Neufchatel, SwitzerlaND, July 21, 1853.
"MY DEAR REED, Though I am rather slow in paying the tailor, I always pay him: and as with tailors, so with men; I pay my debts to my friends, only at rather a long day. Thank you for writing to me so kindly, you who have so much to do. I have only begun to work ten days since, and now in consequence have a little leisure. Before, since my return from the West, it was flying from London to Paris, and vice versa, dinners right and left, parties every night. If I had been in Philadelphia, I could scarcely have been more feasted. Oh, you unhappy Reed! I see you (after that little supper with McMichael) on Sunday, at your own table, when we had
that good Sherry-Madeira, turning aside from the wine-cup with your pale face! That cup has gone down this well so often (meaning my own private cavity), that I wonder the cup is n't broken, and the well as well as it is.
"Three weeks of London were more than enough for me, and I feel as if I had had enough of it and pleasure. Then I remained a month with my parents; then I brought my girls on a little pleasuring tour, and it has really been a pleasuring We spent ten days at Baden, when I set intrepidly to work again; and have been five days in Switzerland now; not bent on going up mountains, but on taking things easily. How beautiful it is! How pleasant! How great and affable, too, the landscape is! It's delightful to be in the midst of such scenes - the ideas get generous reflections from them. I don't mean to say my thoughts grow mountainous and enormous like the Alpine chain yonder; but, in fine, it is good to be in the presence of this noble nature. It is keeping good company: keeping away mean thoughts. I see in the papers now and again accounts of fine parties in London. Bon Dieu! is it possible any one ever wanted to go to fine London parties, and are there now people sweating in Mayfair routs? The European continent swarms with your people. They are not all as polished as Chesterfield. I wish some of them spoke French a little better. I saw five of them at supper at Basle the other night with their knives down their throats. It was awful! My daughter saw it, and I was obliged to say, 'My dear, your great-great-grandmother, one of the finest ladies of the old school I ever saw, always applied cold steel to her wittles. It's no crime to eat with a knife,' which is all very well but I wish five of 'em at a time would n't.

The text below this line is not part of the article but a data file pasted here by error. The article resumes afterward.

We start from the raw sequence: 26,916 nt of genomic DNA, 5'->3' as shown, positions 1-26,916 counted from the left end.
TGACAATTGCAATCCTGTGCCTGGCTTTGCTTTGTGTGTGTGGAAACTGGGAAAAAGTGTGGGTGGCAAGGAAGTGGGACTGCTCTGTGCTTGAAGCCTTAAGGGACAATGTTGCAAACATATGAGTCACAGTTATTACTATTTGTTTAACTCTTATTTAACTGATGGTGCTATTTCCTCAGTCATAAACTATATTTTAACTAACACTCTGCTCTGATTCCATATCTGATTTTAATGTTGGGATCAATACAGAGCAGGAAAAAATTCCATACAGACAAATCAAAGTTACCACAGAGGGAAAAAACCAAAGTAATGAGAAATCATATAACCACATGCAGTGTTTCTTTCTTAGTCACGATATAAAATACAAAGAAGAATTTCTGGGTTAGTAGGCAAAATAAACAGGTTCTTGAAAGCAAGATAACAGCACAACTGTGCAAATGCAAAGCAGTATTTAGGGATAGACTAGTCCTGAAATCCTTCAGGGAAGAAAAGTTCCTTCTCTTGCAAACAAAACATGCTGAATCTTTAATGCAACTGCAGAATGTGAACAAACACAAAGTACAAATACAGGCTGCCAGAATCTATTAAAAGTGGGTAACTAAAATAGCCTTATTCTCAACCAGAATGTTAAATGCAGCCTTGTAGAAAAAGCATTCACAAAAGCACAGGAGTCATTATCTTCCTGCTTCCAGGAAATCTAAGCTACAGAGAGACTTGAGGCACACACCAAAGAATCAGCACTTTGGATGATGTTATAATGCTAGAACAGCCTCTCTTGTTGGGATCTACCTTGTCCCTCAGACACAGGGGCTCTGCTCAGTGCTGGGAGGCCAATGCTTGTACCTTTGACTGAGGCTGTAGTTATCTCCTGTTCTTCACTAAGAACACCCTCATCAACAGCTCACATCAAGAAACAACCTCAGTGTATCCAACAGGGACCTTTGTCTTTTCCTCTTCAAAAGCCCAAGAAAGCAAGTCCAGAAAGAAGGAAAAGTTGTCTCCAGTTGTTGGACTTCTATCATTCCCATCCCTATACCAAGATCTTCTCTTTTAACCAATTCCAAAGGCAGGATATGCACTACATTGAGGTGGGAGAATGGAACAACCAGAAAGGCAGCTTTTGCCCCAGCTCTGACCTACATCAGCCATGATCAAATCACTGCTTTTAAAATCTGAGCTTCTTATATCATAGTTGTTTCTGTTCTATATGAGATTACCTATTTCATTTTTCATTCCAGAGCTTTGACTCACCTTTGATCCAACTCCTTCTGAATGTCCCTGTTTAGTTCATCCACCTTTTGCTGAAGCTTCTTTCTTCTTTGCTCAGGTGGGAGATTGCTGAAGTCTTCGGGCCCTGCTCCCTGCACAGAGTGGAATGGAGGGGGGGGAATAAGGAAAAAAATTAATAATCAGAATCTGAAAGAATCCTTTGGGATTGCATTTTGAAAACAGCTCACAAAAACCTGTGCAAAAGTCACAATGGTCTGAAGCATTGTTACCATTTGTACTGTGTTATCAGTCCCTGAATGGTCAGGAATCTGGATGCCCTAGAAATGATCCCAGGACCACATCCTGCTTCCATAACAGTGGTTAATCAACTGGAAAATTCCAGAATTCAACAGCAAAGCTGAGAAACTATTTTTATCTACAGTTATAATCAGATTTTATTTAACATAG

"Will you please beg McMichael, when Mrs. Glyn, the English tragic actress, comes to read Shakespeare in your city, to call on her, do the act of kindness to her, and help her with his valuable editorial aid? I wish we were to have another night soon, and that I was going this very evening to set you up with a headache to-morrow morning. By Jove!